If you haven’t gotten your 2011 flu shot yet, you need to be aware that seniors have some options. This year, Fluzone High Dose is being made available for people 65 years and older.
Seniors are at a much higher risk of serious illness from the flu than people in younger age groups. It stands to reason: as you grow older, your immune system becomes weaker and less able to fight back illness. This also means that the response you have to your annual flu shot will be weaker, too. Vaccines work by mimicking a natural infection, and then getting your immune system up in arms and ready to fight the enemy. They fight the weakened version of the infection that the vaccine supplies, and leave behind a supply of warrior cells with a good memory. If that flu virus ever comes back — say, in a natural, full-strength version — they won’t let it hang around for long.
This means that a typical flu shot isn’t quite as effective for seniors as it is for younger people with stronger immune systems. Consequently, a stronger version of Fluzone, the seasonal influenza vaccine, has been developed especially for people over 65. The theory is, it will give seniors a little extra protection.
However, it’s not all good news. Fluzone High-Dose may fight the flu virus harder, but that also means that you’re likely to have a stronger reaction to the injection. If you’ve had severe side-effects from flu vaccines before, the high-dose version may not be for you. The side effects that occur most frequently from flu shots — pain, redness, swelling, muscle aches, fever, and headache — would likely be more severe if you’ve been vaccinated with a high-dose version.
The problem is, you may not even know you’ve been injected with Fluzone High-Dose if you don’t ask. Doctors are pretty much using their own judgment as to which version to inject you with, and unless they’re aware that you’re in a high risk group you’re likely to get the high dosage version. That means that it’s especially important for you to take charge of your well-being by communicating openly with your doctor.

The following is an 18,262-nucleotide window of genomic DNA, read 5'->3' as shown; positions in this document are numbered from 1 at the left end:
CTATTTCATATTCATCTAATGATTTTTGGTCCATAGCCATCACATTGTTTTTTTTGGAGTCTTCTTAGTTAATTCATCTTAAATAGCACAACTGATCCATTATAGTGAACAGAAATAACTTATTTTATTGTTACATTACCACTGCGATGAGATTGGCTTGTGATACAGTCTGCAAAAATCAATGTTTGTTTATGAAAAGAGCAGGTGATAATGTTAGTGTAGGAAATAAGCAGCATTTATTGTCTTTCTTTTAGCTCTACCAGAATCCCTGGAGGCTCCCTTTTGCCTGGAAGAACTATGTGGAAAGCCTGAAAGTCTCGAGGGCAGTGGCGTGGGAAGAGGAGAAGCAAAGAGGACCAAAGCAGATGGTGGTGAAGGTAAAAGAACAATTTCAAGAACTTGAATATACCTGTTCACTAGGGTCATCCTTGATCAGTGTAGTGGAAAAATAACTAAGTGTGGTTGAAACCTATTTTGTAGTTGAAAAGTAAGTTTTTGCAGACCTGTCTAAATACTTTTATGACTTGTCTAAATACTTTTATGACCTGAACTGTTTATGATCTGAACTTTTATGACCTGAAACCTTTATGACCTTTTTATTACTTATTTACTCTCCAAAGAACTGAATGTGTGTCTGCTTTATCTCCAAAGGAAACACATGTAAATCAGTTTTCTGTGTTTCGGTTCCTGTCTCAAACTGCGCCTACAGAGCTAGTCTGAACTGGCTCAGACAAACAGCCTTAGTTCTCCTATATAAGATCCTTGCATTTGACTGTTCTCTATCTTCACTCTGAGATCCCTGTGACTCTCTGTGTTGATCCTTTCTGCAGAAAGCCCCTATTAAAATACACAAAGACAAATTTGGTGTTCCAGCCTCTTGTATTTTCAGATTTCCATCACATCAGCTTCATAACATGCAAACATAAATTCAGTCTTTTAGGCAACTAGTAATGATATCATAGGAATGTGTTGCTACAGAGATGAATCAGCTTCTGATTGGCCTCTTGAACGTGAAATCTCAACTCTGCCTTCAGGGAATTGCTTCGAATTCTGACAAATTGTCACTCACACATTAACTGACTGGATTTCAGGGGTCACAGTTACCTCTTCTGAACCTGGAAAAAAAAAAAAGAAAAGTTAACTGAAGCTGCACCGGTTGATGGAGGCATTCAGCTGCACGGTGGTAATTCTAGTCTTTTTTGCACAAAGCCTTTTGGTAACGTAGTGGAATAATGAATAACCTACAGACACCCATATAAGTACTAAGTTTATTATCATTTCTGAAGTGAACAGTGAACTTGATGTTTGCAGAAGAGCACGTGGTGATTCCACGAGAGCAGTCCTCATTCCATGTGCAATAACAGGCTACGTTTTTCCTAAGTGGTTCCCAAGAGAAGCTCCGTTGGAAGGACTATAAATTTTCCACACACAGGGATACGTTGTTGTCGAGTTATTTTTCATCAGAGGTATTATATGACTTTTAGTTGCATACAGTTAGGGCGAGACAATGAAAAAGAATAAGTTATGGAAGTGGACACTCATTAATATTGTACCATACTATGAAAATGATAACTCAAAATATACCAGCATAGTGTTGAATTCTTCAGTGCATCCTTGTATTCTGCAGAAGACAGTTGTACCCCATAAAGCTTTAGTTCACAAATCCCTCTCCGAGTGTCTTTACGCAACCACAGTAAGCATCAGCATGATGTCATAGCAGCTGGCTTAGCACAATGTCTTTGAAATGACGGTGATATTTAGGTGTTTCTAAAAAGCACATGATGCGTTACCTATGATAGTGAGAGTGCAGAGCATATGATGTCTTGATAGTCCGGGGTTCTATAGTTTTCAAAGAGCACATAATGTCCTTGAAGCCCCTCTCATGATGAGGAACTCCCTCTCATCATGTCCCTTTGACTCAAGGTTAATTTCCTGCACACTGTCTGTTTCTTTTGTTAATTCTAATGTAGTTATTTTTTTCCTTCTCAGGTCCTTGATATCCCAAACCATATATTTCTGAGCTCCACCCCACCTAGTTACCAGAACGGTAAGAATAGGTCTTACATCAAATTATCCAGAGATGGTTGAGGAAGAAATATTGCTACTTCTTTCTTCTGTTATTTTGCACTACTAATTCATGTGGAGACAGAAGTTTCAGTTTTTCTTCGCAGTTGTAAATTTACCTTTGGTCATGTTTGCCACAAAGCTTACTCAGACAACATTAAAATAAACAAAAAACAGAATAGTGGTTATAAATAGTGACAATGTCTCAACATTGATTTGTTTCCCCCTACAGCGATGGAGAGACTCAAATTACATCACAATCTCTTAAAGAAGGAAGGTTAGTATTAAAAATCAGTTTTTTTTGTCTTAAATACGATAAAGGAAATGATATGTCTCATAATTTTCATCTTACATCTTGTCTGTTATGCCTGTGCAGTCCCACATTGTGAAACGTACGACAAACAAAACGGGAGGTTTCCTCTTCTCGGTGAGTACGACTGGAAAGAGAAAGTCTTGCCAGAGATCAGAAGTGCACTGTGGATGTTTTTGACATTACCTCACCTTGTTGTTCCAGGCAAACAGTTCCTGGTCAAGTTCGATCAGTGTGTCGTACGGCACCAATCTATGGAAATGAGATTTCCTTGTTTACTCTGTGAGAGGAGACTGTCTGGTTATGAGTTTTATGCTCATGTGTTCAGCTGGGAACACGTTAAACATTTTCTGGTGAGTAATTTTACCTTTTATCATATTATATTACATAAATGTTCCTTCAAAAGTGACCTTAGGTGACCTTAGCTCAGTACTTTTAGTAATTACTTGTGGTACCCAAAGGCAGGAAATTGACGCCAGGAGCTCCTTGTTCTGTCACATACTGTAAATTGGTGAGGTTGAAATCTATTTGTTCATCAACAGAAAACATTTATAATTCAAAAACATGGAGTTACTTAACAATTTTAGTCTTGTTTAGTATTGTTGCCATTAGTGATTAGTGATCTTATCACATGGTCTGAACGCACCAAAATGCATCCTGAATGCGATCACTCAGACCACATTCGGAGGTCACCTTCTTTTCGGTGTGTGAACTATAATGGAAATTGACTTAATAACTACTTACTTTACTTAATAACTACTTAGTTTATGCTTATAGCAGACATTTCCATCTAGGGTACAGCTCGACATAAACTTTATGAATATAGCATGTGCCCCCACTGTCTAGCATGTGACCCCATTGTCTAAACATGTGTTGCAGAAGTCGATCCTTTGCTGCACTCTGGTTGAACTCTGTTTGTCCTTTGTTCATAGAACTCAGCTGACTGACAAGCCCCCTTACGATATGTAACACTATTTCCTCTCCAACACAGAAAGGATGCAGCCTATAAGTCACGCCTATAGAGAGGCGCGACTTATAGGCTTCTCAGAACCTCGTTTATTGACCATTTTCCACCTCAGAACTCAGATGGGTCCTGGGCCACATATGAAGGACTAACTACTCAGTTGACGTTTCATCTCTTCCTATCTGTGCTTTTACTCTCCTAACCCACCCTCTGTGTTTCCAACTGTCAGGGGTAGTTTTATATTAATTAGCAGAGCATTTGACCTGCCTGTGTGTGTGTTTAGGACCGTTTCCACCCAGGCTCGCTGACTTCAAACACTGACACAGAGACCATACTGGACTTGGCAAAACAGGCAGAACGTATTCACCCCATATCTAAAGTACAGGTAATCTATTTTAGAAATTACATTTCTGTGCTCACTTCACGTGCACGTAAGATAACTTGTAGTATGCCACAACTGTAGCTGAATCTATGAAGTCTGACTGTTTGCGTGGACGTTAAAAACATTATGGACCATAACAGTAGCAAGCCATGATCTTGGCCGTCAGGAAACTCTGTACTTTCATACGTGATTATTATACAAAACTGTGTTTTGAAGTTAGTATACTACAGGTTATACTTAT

Another serious consideration is that Fluzone High-Dose was approved for use in those 65 and older only in late 2009. It will be at least three years before before its effectiveness can be reliably measured. The FDA approved Fluzone High-Dose in an accelerated review process, and studies regarding its effectiveness are still ongoing. It is believed that it is no more dangerous than the regular-dosage shot, but it is four times as strong. (That is, it contains four times as much of each antigen for the three influenza strains.) It has been shown to produce more antigens in people over 65 than a regular dosage vaccine, but it has not been reliably demonstrated that that means that they are less likely to get sick.
You should avoid the Fluzone High-Dose injection if you’ve had a serious reaction to flu vaccines in the past or if you’re allergic to egg or egg products. You should also avoid it if you have a cold, fever, or infection, or if you’ve had one recently. It’s also a bad idea to get the high dosage if you have asthma, a nervous system disorder, or blood or bleeding problems, if you have a weakened immune system, or if you’re undergoing chemotherapy. Be sure to discuss any concerns you may have with your doctor, and make sure he knows about any medications or supplements you’re taking, both prescription and over-the-counter.
Fluzone High-Dose may be just what the doctor ordered — but please be sure that your doctor completely understands your medical history.
Sources: “Fluzone High-Dose Seasonal Influenza Vaccine “, Centers for Disease Control and Prevention; ” Patient Information Sheet: Fluzone® / Fluzone® High-Dose / Fluzone® Intradermal Influenza Virus Vaccine ” , US Food and Drug Administration; “Fluzone High-Dose Vaccine: Who Should Get It? “, American Pharmacists Association; James M. Streckelberg, M.D., “How Does Fluzone High-Dose Differ from Other Flu Vaccines? “, Mayo Clinic website; “Fluzone High Dose “, Drugs.com.